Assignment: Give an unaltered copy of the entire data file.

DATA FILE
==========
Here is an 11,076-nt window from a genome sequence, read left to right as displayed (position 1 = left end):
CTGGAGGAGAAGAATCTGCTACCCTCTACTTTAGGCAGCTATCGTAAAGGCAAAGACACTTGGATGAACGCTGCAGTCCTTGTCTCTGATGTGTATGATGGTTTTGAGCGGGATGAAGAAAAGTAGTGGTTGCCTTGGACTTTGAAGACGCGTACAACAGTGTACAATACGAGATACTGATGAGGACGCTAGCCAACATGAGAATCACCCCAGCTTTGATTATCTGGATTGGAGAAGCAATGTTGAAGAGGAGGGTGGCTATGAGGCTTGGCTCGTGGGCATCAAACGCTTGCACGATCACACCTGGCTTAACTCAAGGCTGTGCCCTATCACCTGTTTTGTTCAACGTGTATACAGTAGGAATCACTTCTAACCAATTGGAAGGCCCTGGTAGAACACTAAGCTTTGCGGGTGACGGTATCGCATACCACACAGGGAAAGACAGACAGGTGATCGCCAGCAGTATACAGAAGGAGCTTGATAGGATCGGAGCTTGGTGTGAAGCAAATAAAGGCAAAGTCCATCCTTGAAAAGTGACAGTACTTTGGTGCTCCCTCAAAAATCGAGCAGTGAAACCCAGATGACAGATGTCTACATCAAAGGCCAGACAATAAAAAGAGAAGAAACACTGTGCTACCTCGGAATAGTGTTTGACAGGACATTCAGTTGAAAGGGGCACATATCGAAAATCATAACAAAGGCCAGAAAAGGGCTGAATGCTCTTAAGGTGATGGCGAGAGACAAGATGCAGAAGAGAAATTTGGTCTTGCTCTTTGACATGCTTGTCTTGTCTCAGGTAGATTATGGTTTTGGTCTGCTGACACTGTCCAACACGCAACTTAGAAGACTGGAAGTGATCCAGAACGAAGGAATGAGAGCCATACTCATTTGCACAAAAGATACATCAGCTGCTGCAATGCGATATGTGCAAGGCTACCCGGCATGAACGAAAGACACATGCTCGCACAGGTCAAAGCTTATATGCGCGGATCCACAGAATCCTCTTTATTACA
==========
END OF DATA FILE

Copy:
Here is an 11,076-nt window from a genome sequence, read left to right as displayed (position 1 = left end):
CTGGAGGAGAAGAATCTGCTACCCTCTACTTTAGGCAGCTATCGTAAAGGCAAAGACACTTGGATGAACGCTGCAGTCCTTGTCTCTGATGTGTATGATGGTTTTGAGCGGGATGAAGAAAAGTAGTGGTTGCCTTGGACTTTGAAGACGCGTACAACAGTGTACAATACGAGATACTGATGAGGACGCTAGCCAACATGAGAATCACCCCAGCTTTGATTATCTGGATTGGAGAAGCAATGTTGAAGAGGAGGGTGGCTATGAGGCTTGGCTCGTGGGCATCAAACGCTTGCACGATCACACCTGGCTTAACTCAAGGCTGTGCCCTATCACCTGTTTTGTTCAACGTGTATACAGTAGGAATCACTTCTAACCAATTGGAAGGCCCTGGTAGAACACTAAGCTTTGCGGGTGACGGTATCGCATACCACACAGGGAAAGACAGACAGGTGATCGCCAGCAGTATACAGAAGGAGCTTGATAGGATCGGAGCTTGGTGTGAAGCAAATAAAGGCAAAGTCCATCCTTGAAAAGTGACAGTACTTTGGTGCTCCCTCAAAAATCGAGCAGTGAAACCCAGATGACAGATGTCTACATCAAAGGCCAGACAATAAAAAGAGAAGAAACACTGTGCTACCTCGGAATAGTGTTTGACAGGACATTCAGTTGAAAGGGGCACATATCGAAAATCATAACAAAGGCCAGAAAAGGGCTGAATGCTCTTAAGGTGATGGCGAGAGACAAGATGCAGAAGAGAAATTTGGTCTTGCTCTTTGACATGCTTGTCTTGTCTCAGGTAGATTATGGTTTTGGTCTGCTGACACTGTCCAACACGCAACTTAGAAGACTGGAAGTGATCCAGAACGAAGGAATGAGAGCCATACTCATTTGCACAAAAGATACATCAGCTGCTGCAATGCGATATGTGCAAGGCTACCCGGCATGAACGAAAGACACATGCTCGCACAGGTCAAAGCTTATATGCGCGGATCCACAGAATCCTCTTTATTACA